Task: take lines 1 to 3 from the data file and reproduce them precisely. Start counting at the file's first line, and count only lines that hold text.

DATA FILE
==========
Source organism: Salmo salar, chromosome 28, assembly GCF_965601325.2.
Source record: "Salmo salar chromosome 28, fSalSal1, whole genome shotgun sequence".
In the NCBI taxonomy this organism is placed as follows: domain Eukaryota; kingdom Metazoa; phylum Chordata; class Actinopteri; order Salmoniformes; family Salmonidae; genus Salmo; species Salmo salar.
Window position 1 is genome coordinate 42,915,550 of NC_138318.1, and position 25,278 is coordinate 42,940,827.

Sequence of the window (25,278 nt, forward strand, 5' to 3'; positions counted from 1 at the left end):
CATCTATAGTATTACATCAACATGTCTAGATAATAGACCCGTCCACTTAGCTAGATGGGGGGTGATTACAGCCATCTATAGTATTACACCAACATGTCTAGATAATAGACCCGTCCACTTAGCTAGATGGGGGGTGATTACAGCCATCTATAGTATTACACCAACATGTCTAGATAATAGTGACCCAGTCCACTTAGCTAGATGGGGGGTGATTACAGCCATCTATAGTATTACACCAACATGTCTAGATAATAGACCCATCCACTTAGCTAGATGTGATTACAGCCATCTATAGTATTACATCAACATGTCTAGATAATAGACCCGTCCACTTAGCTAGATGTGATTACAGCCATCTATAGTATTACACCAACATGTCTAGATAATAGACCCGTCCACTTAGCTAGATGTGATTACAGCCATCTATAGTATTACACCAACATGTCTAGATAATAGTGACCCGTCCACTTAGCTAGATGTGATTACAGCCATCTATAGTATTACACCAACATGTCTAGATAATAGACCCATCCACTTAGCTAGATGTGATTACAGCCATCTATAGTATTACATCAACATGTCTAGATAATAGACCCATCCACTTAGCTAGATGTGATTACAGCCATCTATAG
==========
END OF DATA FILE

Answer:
Source organism: Salmo salar, chromosome 28, assembly GCF_965601325.2.
Source record: "Salmo salar chromosome 28, fSalSal1, whole genome shotgun sequence".
In the NCBI taxonomy this organism is placed as follows: domain Eukaryota; kingdom Metazoa; phylum Chordata; class Actinopteri; order Salmoniformes; family Salmonidae; genus Salmo; species Salmo salar.